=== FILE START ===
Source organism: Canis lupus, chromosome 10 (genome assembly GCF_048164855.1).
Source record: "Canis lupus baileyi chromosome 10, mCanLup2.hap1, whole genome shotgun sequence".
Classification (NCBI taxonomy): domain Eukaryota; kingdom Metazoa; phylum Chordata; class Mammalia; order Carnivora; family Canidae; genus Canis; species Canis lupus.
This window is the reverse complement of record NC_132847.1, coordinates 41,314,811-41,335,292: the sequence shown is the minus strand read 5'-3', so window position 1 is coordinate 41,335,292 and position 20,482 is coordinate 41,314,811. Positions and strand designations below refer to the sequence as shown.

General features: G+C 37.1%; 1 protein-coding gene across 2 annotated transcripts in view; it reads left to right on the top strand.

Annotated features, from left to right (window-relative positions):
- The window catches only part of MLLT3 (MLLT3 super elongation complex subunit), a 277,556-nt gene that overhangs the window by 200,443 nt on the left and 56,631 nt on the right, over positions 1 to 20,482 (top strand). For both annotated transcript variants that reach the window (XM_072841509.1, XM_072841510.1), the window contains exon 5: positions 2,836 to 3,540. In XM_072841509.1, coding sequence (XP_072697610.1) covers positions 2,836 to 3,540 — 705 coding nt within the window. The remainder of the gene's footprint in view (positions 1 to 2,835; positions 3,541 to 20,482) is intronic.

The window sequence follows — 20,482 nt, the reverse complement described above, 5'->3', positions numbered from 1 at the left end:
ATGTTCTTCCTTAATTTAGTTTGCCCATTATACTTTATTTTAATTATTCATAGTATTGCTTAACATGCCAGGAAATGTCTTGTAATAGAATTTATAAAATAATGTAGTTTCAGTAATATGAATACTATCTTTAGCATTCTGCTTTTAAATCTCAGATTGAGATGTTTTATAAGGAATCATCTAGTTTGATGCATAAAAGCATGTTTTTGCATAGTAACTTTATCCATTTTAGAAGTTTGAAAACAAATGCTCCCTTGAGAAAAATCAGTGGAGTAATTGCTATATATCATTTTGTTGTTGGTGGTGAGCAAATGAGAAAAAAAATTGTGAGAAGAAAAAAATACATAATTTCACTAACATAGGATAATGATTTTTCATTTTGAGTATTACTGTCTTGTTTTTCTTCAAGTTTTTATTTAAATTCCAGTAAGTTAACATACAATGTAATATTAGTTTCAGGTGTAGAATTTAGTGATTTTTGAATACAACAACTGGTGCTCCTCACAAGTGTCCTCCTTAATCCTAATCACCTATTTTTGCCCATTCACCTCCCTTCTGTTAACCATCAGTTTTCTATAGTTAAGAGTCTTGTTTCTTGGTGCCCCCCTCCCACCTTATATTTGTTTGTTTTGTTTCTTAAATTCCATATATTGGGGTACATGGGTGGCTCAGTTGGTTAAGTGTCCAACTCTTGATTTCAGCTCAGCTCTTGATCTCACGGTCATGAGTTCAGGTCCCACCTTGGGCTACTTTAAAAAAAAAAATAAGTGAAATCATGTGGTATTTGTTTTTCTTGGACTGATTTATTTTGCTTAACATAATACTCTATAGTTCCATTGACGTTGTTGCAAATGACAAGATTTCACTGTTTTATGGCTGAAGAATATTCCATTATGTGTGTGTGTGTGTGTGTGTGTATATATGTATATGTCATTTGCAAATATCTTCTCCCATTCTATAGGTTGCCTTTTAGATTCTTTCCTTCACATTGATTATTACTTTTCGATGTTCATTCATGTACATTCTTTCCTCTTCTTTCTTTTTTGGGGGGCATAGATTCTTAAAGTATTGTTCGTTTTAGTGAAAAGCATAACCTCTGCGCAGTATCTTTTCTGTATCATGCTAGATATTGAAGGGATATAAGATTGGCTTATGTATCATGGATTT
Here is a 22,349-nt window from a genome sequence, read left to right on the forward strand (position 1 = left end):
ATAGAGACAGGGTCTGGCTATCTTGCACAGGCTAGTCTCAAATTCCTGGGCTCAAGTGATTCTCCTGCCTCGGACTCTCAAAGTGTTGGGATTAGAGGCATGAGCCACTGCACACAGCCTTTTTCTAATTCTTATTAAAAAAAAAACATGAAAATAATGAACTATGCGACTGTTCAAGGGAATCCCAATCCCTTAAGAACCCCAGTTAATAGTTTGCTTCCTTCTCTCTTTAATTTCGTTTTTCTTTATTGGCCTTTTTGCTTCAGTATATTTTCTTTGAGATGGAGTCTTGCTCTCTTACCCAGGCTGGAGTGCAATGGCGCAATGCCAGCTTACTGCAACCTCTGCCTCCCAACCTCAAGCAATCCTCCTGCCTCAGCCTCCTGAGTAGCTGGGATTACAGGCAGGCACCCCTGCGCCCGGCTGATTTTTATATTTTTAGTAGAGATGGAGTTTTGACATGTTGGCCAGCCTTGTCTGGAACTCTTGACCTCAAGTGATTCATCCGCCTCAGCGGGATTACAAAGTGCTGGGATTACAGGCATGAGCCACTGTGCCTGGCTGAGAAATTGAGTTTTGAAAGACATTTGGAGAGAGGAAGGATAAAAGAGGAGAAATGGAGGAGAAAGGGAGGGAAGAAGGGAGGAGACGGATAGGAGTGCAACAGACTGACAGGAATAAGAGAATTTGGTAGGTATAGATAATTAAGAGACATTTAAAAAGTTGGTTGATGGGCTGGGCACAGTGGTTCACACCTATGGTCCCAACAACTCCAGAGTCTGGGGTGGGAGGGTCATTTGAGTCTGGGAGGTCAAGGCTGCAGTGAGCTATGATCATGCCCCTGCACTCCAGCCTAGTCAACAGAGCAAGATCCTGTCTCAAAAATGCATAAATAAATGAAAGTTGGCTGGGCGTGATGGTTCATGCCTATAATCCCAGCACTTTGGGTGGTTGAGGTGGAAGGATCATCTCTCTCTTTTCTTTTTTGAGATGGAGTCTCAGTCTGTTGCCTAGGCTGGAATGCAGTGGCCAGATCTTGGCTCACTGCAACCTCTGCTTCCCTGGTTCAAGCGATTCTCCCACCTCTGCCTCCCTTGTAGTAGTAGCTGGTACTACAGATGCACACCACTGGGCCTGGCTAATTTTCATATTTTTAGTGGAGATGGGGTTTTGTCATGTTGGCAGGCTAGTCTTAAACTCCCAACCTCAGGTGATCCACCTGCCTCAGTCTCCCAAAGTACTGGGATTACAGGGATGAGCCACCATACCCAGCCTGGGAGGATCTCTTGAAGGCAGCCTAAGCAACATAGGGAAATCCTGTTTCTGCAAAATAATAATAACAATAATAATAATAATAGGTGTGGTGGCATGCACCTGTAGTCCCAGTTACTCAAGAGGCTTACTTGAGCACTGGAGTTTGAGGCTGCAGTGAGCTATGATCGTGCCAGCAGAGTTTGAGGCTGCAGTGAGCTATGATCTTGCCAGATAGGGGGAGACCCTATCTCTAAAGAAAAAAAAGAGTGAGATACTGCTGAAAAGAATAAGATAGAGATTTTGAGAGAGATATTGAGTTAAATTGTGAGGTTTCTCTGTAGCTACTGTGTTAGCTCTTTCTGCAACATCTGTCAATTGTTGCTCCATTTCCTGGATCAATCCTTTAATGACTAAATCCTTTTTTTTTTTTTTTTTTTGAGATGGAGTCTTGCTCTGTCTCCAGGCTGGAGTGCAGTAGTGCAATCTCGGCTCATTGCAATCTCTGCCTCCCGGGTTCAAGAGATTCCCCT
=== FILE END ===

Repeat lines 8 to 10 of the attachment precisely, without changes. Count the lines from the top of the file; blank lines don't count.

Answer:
The window sequence follows — 20,482 nt, the reverse complement described above, 5'->3', positions numbered from 1 at the left end:
ATGTTCTTCCTTAATTTAGTTTGCCCATTATACTTTATTTTAATTATTCATAGTATTGCTTAACATGCCAGGAAATGTCTTGTAATAGAATTTATAAAATAATGTAGTTTCAGTAATATGAATACTATCTTTAGCATTCTGCTTTTAAATCTCAGATTGAGATGTTTTATAAGGAATCATCTAGTTTGATGCATAAAAGCATGTTTTTGCATAGTAACTTTATCCATTTTAGAAGTTTGAAAACAAATGCTCCCTTGAGAAAAATCAGTGGAGTAATTGCTATATATCATTTTGTTGTTGGTGGTGAGCAAATGAGAAAAAAAATTGTGAGAAGAAAAAAATACATAATTTCACTAACATAGGATAATGATTTTTCATTTTGAGTATTACTGTCTTGTTTTTCTTCAAGTTTTTATTTAAATTCCAGTAAGTTAACATACAATGTAATATTAGTTTCAGGTGTAGAATTTAGTGATTTTTGAATACAACAACTGGTGCTCCTCACAAGTGTCCTCCTTAATCCTAATCACCTATTTTTGCCCATTCACCTCCCTTCTGTTAACCATCAGTTTTCTATAGTTAAGAGTCTTGTTTCTTGGTGCCCCCCTCCCACCTTATATTTGTTTGTTTTGTTTCTTAAATTCCATATATTGGGGTACATGGGTGGCTCAGTTGGTTAAGTGTCCAACTCTTGATTTCAGCTCAGCTCTTGATCTCACGGTCATGAGTTCAGGTCCCACCTTGGGCTACTTTAAAAAAAAAAATAAGTGAAATCATGTGGTATTTGTTTTTCTTGGACTGATTTATTTTGCTTAACATAATACTCTATAGTTCCATTGACGTTGTTGCAAATGACAAGATTTCACTGTTTTATGGCTGAAGAATATTCCATTATGTGTGTGTGTGTGTGTGTGTGTATATATGTATATGTCATTTGCAAATATCTTCTCCCATTCTATAGGTTGCCTTTTAGATTCTTTCCTTCACATTGATTATTACTTTTCGATGTTCATTCATGTACATTCTTTCCTCTTCTTTCTTTTTTGGGGGGCATAGATTCTTAAAGTATTGTTCGTTTTAGTGAAAAGCATAACCTCTGCGCAGTATCTTTTCTGTATCATGCTAGATATTGAAGGGATATAAGATTGGCTTATGTATCATGGATTT
Here is a 22,349-nt window from a genome sequence, read left to right on the forward strand (position 1 = left end):